Loading in 2 Seconds...
Loading in 2 Seconds...
Preparing for and Responding to Bioterrorism: Information for the Public Health Workforce. Acknowledgements. This presentation, and the accompanying instructor’s manual, were prepared by Jennifer Brennan Braden, MD, MPH, at the
Download Policy: Content on the Website is provided to you AS IS for your information and personal use and may not be sold / licensed / shared on other websites without getting consent from its author.While downloading, if for some reason you are not able to download a presentation, the publisher may have deleted the file from their server.
This presentation, and the accompanying instructor’s manual,
were prepared by Jennifer Brennan Braden, MD, MPH, at the
Northwest Center for Public Health Practice in Seattle, WA, for the
purpose of educating public health employees in the general aspects of
bioterrorism preparedness and response. Instructors are encouraged
to freely use all or portions of the material for its intended purpose.
The following people and organizations provided information and/or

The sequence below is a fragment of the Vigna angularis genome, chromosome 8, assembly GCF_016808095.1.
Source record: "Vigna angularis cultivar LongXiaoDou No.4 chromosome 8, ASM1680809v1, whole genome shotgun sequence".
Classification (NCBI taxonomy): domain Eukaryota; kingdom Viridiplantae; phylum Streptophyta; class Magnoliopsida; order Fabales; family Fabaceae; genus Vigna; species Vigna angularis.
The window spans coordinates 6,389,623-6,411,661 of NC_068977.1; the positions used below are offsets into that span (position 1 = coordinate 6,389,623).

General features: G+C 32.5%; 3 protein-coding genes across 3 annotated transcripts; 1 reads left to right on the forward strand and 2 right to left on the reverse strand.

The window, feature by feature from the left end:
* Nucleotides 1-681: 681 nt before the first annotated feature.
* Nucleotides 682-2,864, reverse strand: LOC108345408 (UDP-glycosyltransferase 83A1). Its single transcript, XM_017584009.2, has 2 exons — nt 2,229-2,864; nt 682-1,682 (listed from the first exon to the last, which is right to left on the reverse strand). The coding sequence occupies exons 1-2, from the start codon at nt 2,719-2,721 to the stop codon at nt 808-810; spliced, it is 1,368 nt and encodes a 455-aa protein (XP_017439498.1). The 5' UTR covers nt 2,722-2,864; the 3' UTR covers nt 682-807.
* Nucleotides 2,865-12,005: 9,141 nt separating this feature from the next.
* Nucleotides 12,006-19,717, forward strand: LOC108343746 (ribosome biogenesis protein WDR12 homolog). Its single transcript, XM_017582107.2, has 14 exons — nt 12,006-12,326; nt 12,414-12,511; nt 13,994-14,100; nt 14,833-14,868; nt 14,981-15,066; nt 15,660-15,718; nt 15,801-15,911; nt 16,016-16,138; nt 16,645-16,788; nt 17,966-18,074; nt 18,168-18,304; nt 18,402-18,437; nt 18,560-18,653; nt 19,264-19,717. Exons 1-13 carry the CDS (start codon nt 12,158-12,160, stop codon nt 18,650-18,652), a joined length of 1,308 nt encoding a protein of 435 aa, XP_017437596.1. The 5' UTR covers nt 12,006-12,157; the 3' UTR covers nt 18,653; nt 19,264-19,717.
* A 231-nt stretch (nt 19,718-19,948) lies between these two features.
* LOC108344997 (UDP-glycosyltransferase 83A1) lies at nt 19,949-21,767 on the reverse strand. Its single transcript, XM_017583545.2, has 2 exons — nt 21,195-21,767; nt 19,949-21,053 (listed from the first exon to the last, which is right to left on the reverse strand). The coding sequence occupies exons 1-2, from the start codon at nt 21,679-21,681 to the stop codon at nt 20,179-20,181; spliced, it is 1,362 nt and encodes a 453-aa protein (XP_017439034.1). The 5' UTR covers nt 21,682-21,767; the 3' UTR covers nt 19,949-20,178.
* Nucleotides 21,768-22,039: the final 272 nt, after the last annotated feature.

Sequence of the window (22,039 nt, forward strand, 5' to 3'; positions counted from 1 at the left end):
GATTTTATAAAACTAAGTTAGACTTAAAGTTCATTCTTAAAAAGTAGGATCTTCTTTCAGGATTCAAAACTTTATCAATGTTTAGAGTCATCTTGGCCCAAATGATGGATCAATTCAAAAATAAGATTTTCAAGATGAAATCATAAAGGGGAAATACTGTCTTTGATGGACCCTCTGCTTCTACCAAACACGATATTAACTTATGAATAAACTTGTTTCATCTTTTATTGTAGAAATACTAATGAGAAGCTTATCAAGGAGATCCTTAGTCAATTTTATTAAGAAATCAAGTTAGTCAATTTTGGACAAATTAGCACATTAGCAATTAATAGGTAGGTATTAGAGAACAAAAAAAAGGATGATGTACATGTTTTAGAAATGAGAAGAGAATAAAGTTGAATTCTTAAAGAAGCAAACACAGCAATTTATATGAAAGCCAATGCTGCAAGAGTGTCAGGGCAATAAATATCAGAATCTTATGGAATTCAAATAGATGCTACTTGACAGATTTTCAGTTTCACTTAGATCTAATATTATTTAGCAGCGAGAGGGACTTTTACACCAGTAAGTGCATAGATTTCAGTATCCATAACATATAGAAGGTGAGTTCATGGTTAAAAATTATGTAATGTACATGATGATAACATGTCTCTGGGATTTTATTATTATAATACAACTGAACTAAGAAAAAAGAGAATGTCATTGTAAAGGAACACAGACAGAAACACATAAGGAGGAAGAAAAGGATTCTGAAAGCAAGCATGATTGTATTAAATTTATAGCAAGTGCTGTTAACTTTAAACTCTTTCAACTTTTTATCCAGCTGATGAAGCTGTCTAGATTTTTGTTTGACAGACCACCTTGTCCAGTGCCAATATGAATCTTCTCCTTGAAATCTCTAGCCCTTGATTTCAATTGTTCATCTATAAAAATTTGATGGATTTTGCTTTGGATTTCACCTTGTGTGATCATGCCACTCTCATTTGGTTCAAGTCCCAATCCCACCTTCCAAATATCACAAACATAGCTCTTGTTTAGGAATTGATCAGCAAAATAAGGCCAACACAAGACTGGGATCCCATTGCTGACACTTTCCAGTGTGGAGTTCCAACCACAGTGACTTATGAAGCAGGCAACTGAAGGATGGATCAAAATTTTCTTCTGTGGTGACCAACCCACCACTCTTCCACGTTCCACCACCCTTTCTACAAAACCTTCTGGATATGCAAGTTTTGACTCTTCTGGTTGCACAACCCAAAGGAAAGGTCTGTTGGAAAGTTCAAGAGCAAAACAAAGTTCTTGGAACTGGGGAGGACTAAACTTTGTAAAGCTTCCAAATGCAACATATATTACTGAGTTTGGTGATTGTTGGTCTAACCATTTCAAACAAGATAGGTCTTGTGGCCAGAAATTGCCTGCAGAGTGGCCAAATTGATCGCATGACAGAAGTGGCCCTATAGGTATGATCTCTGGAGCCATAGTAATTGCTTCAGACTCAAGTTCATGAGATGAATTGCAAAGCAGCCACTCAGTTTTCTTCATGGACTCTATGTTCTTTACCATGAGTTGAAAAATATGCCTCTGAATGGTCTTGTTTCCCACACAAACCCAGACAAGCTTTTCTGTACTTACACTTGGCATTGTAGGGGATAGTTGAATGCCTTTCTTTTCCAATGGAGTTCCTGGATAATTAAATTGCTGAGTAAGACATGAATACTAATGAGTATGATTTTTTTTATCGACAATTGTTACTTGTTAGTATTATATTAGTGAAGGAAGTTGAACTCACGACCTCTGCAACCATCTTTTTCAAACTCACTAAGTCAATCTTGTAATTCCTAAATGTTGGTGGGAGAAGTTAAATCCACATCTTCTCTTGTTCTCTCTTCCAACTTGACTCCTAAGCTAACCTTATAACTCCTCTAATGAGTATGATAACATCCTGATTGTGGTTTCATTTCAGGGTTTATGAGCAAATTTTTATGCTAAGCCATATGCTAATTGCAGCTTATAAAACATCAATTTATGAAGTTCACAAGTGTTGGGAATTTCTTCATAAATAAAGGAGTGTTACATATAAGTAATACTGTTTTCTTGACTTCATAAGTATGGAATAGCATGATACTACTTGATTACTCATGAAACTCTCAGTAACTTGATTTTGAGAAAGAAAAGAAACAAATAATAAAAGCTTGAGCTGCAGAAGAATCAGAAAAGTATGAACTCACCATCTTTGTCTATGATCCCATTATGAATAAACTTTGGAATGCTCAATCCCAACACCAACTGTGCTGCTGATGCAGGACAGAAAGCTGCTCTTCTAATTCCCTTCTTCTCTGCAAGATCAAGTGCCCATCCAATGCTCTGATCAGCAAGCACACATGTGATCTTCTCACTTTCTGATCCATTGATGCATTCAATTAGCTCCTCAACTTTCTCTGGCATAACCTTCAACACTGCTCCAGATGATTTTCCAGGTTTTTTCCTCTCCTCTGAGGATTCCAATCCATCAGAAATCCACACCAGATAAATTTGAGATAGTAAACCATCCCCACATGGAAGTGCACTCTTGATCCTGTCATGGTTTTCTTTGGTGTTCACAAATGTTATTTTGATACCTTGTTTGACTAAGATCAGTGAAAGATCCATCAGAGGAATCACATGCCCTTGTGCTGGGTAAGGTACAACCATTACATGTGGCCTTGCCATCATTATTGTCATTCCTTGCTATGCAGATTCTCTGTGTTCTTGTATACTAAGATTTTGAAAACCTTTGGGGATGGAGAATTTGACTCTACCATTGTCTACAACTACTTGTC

support in the development of this curriculum. A complete list of
resources can be found in the accompanying instructor’s guide.
Patrick O’Carroll, MD, MPH
Centers for Disease Control and Prevention
Design and Editing
Health Policy and Analysis; University of WA
Washington State Department of Health
Jeff Duchin, MD
Jane Koehler, DVM, MPH
Communicable Disease Control,
Epidemiology and Immunization Section
Public Health - Seattle and King County
Ed Walker, MD; University of WA
Department of Psychiatry
*initial confirmation of outbreak requires testing in level D lab (I.e., CDC)
Lesions most abundant on
face and extremities,
More on CDC's response plan...
ACIP, June 2002
Vaccine admin instructions
Sourced: MMWR June 22, 2001 / 50(RR10);1-25. Vaccinia (Smallpox) Vaccine Recommendations of the Advisory Committee on Immunization Practices (ACIP), 2001
*Vaccines 3rd Ed. Plotkin SA, Orenstein WA. W.B. Saunders, Phila. 1999
Most cases occur in children
Expected case fatality rate 2-3/100,000
Secondary attack rate of 80% among susceptible household contacts
Most of the population expected to be susceptible
Expected case fatality rate averages 30%
Secondary attack rate ~60% in unvaccinated family contactsDistinguishing Smallpox from Chickenpox: Epi Featuresthat Differ
Rash concentrated on trunk
Lesions rarely on palms or soles
Lesions in different stages of development
Rash progresses more quickly
Rash concentrated on face & extremities
Lesions on palms & soles
Lesions in same stage of evolution on any one area of body
Rash progresses slowlyDistinguishing Smallpox from Chickenpox: Clinical Featuresthat Differ